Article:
Thu Aug 30, 2012 1:19 pm
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brantlew wrote:
colocolo wrote:
thats very cool. i knew where i could use it.
if u turn around 10 times on a soccer field u could walk for a km. the immersion would be very nice. imagine runnig away with top speed from a monster when u ran out of ammunition.... :o .
it would be cool if there will be some kind of Virtual Reality Theme Parks. with halls full of omnidirectional treadmills where u pay 10 dollars for an hour and big open courts on which u fight against other gamers.


I haven't calculated how far I walk, but I sometimes go for several kilometers on the field. Running would be cool but you would really want some compact, ruggedized hardware like a smart phone instead of a backpack and laptop to do that. Plus you would need to significantly increase the size of the play area to accommodate the increased player speed. But it would be a great way to exercise. It would be ironic if hard-core video gaming could make you physically fit. :)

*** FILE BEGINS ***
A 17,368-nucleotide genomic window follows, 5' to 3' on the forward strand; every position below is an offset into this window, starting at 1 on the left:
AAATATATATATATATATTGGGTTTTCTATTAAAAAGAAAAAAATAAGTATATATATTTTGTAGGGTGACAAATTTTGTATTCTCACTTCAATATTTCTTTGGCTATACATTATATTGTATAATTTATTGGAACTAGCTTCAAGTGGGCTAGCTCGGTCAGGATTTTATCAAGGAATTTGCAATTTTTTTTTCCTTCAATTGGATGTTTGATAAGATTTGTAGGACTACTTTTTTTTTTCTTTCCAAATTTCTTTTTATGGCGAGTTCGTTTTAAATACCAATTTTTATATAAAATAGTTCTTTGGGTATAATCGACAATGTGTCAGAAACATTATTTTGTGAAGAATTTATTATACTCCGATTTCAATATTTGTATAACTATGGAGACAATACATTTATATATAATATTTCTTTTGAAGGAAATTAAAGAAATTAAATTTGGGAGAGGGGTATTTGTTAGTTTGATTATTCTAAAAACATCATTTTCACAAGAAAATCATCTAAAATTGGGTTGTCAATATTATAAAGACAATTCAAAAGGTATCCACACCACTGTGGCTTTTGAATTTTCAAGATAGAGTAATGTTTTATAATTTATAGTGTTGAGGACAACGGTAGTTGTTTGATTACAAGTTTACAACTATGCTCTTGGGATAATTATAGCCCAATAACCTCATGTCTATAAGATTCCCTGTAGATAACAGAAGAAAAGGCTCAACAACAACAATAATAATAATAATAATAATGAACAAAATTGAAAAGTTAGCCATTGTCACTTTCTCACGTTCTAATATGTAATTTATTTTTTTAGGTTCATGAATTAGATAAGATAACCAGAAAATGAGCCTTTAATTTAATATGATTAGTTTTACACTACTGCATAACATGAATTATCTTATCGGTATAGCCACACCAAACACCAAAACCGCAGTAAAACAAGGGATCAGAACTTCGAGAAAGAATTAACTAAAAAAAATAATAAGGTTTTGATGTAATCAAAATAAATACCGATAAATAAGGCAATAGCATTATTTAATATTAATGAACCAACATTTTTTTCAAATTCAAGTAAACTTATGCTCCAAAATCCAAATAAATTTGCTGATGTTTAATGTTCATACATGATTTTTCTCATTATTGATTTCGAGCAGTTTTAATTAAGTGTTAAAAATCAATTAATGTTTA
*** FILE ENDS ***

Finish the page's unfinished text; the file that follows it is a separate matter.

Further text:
The real irony is in 50 years, people will be thinking how mad it was that we had to sit around and twiddle gamepads to play our games, getting fatter and fatter doing it.


Sun Sep 02, 2012 8:21 am
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Just read through this post & wanted to say that I am blown away by FriiSpace!! Very exciting work. I can't wait to try this one day soon.


Thu Sep 06, 2012 12:42 am
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Thanks for the encouragement.